Eight Elements to Clean Up to Improve Website Performance

You’ve probably learned by now that simplicity is a cornerstone characteristic in my business. One of my primary beliefs is that we often get overwhelmed when things become too complicated. I love white space. I love clean, beautiful design.

Today I want to talk about the side of your website that isn’t client facing — the backend. A clean website is like a clean house — it feels great walking into and makes it easier to find things (aka more efficient). Outside of aesthetics, cleaning up unnecessary elements on your website removes possible security risks and can improve website performance. When I launch a new website, I always go through everything on the backend and clean up. This is helpful for whoever is going to provide your website care.

I just finished an author website refresh. When I first logged in I found more than 20 plugins that were not being used. Some were activated and some weren’t, but all of them served no purpose. This can create a security risk and becomes time-consuming for you to manage because active or not, they still need to be updated. There isn’t a good reason to keep plugins that aren’t being used. Once I removed all of the unnecessary plugins, not only was the backend easier to maneuver through, but his website performed significantly better.

What should you consider cleaning up to improve website performance?

Remove old themes. I usually delete most unused themes, however, I recommend keeping one or two themes outside of the active theme in case you need to trouble shoot the active theme.

Remove inactive or unused plugins. When I’m building a website, I may test several plugins but if I’ve decided not to use it, I remove it. For security and performance reasons, remove plugins that you’ve deactivated or those that are may be active but not used on the website. In the case of the client website I mentioned, there were several plugins that were installed and activated, but didn’t have license information installed and were simply using resources.

Review and remove old pages. If you’ve done a website refresh in the past or your business and services have evolved, you may have several old pages that you’re holding on to for the content. Copy that content into a Google Doc and consider deleting those old pages. Of course, make sure that during the refresh those pages are redirected appropriately first.

Old images that aren’t being used. Man, I can test images during a website project. And I’ll be the first to admit that I can get a little messy during the design phase and might change my mind a few times when it comes to the images that I’m considering. If you’re customizing any pre-built sections, Elementor, and most themes, will load the images from that sample section. Why have all of those unused images clogging up your media files?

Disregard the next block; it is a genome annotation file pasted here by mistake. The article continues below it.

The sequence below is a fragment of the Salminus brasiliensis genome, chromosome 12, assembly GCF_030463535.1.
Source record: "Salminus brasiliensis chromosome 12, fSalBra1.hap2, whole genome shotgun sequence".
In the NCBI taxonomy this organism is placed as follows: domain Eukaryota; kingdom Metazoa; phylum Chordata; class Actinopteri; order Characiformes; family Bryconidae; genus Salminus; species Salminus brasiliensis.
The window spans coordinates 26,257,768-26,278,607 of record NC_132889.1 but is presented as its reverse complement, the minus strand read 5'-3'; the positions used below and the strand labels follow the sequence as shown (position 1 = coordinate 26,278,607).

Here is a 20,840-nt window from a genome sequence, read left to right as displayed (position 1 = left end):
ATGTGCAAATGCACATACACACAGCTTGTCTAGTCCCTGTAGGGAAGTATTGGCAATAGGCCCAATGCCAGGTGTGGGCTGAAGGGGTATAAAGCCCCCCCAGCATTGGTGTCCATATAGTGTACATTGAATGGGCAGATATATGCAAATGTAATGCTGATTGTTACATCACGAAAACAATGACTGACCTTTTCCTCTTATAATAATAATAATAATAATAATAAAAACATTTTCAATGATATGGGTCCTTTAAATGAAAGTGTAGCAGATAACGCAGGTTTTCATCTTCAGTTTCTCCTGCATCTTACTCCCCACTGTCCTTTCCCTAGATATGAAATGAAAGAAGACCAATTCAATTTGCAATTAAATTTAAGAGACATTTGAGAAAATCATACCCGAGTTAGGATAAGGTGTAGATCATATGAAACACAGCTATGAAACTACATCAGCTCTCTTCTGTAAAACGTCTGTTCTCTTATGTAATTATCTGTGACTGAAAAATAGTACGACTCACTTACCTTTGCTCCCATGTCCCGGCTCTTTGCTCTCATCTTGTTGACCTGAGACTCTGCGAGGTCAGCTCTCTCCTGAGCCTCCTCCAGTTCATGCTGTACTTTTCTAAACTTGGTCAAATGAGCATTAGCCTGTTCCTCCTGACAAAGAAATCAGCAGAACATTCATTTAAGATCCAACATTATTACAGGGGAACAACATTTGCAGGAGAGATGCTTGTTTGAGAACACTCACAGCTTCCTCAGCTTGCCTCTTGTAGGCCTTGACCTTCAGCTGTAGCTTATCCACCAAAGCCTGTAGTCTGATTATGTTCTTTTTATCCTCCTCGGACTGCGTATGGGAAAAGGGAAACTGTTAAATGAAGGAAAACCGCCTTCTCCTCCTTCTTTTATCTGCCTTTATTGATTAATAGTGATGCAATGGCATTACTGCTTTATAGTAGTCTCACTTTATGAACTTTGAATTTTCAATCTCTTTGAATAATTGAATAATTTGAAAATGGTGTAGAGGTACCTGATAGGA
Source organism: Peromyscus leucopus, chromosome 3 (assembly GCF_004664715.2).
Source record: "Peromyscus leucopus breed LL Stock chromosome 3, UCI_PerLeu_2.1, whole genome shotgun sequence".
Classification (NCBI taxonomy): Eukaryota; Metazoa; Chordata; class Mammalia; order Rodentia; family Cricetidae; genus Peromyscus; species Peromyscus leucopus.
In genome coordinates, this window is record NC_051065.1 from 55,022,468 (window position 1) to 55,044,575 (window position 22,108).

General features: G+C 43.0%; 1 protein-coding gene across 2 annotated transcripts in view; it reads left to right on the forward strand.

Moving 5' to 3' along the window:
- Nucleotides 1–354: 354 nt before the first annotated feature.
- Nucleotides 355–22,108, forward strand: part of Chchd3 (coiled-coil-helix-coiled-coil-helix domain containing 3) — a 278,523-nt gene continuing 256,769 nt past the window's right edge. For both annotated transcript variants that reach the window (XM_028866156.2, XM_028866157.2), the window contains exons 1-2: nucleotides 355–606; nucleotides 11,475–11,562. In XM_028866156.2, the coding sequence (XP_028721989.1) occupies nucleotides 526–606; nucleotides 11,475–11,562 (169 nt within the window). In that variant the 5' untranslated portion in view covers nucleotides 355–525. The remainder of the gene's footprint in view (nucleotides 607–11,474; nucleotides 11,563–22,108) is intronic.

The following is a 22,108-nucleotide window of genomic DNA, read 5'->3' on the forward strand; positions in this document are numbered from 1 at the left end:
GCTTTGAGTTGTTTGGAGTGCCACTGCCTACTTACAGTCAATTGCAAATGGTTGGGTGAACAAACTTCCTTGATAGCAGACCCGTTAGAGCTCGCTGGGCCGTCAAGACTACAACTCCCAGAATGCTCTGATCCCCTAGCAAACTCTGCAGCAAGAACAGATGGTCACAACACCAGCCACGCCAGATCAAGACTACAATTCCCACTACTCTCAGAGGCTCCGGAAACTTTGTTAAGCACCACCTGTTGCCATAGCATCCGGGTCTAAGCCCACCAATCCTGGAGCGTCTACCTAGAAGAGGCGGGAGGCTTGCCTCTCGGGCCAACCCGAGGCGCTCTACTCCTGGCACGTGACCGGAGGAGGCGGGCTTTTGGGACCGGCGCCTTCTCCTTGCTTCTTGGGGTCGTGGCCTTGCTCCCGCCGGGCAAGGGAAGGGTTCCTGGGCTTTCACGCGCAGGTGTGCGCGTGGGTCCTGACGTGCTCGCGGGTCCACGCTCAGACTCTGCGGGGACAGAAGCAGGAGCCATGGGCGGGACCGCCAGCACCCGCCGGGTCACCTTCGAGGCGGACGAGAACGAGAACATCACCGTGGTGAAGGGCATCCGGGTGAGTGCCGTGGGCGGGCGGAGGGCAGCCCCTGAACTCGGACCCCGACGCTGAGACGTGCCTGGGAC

Consider removing old code. I build most websites using GenerateBlocks or Elementor. In the past I’ve used Divi. In almost all cases, I’ve had to use some CSS to get specific functionality. What I’ve noticed in some of the sites that I refresh is that there is a lot of old code that may not be needed. Sometimes it’s obvious what can be removed but sometimes it’s not. I do not recommend doing this if you are even the least bit unsure.

Delete spam and trashed comments. While it might not affect functionality, it drives me crazy having pages of spam comments. Now, there are a lot of ways to prevent spam comments, and in some cases allowing comments doesn’t really benefit you as the content creator. You’ll notice here on my website I have comments turned off. While that’s a decision my clients and I make in our strategy calls, if you choose to have comments enabled, and like me clutter wreaks havoc on your mind, go through and delete those spam and trashed comments.

Delete form submissions/spam submissions. Again, some page builders and form plugins store form submissions and as long as the form is submitting to your email correctly, you can remove these old submissions.

Optimize your WordPress database. When you’ve cleaned up the dashboard, you can optimize the database getting rid of any residual data from old plugins. If you need an easy way to do this, I recommend the Perfmatters plugin. It’s lightweight and super-easy to use.

Before making any changes to your website, I always recommend making a backup. If you’re not sure the best way to handle that, or you just don’t have time to go through and optimize your website, let’s have a quick 20-minute consultation to see if it makes sense for you to get help.

DISCLOSURE: This post may contain affiliate links, which means I may get a small commission, at no cost to you, if you make a purchase through my links here. I only recommend products that I personally use and that help my grow and streamline my business. You can read my full disclosure here.

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